Industrial materials group Morgan Crucible has returned to profit in the first half helped by a shift of its operations to lower cost countries.
The group, which owns technical ceramics facilities in Stourport- on-Severn and Rugby as well as a crucibles business in Norton, turned around a £5.6 million pretax loss last year into a £15.1 million profit.
This was despite a fall in sales from £406.2 million to £391.7 million in the six months to July 4.
The Windsor-based firm said its profits improvement plan, which was announced in February 2004 remained on track.
Chief executive Warren Knowlton said: "We are delivering on our promises and have shown good progress toward our commitment of achieving double digit operating margins by the end of 2006.
"In addition to improved financial performance we are now also seeing the benefits of our strategic repositioning both of the group overall and of each of the individual businesses." He said the company's profit improvement plan remained on track to deliver £50 million of extra income every year by 2006 at a total cost of £70 million.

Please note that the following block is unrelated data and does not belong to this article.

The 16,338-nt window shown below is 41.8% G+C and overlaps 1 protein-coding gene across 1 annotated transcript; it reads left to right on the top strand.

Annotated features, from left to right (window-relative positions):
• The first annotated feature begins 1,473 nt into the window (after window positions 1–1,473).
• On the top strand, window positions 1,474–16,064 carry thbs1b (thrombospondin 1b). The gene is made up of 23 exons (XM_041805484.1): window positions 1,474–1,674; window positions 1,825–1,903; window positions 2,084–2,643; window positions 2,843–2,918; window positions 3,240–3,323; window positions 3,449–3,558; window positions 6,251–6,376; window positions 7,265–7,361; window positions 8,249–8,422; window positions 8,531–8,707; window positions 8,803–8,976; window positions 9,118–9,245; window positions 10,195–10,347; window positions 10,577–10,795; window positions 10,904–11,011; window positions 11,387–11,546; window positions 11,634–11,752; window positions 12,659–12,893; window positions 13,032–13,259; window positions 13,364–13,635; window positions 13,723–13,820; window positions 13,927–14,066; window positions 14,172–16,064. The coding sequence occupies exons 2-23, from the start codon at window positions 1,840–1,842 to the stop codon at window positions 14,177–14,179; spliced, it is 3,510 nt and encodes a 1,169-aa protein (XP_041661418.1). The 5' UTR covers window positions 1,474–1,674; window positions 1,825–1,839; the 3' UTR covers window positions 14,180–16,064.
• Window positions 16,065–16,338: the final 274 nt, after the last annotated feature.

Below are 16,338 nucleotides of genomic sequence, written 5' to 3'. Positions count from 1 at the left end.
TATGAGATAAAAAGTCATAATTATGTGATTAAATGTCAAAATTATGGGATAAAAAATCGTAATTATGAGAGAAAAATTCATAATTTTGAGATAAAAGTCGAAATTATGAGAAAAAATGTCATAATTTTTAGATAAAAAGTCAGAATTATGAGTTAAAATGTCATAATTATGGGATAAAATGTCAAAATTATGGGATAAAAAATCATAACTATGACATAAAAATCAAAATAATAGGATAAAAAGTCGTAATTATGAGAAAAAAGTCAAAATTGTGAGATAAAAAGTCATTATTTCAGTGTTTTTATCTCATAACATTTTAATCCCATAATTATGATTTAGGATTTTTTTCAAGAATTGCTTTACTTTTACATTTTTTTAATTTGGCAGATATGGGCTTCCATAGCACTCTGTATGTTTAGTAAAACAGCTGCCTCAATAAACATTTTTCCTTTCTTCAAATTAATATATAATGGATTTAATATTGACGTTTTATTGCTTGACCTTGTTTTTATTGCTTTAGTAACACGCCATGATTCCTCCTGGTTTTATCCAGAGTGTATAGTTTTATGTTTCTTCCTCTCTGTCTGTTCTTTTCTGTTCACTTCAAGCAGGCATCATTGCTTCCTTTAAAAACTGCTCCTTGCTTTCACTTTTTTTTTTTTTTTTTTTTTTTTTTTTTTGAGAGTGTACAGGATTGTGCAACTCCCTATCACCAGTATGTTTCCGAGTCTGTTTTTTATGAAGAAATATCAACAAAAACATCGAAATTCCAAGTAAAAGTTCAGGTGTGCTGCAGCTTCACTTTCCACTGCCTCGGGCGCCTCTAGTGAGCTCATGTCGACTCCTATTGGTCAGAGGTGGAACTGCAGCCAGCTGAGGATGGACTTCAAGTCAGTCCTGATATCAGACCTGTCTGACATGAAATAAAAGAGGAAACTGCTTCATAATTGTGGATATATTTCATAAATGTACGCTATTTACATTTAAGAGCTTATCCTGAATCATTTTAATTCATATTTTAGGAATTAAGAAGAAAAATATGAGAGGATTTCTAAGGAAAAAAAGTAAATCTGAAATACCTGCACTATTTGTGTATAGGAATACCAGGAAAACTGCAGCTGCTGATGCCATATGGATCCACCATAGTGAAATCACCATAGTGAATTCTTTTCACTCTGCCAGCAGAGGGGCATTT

Morgan managed to reduce its costs base by moving a larger amount of its operations away from "high cost regions" such as America to lower cost areas including China.
At the end of the first half of 2005, around 45 per cent of its 13,500 employees were situated in lower cost countries, the company said. This compared to less than 40 per cent at the end of 2004 and 24 per cent in
Mr Knowlton said: "This, combined with ongoing reductions in overheads, is driving down our total employment costs as a percentage of sales from around 40 per cent in 2003 to 36.8 per cent in the first half of 2005."
As well as cutting costs, Mr Knowlton said the business was also targeting top line growth by focusing on market segments with less cyclically and less price commoditisation.
He said: "We are also aiming to increase the value-added component of our offering via technological leadership and a higher level of product customisation."
The group said it would continue its no divided policy until it had achieved a level of sustained profitability.
Profits and sales at its carbon, magnetics and technical ceramics divisions improved during the period, but trading conditions for the crucibles business worsened against a background of generally poorer economic forecasts and falling demand in Europe.
This was exacerbated by rapid rises in raw material and fuel and energy costs, which put pressure on margins and dented confidence in the prospects for recovery of the foundry sector and its supply chain.
Mr Knowlton said: " Geographically we expect our European markets to remain weak for the foreseeable future."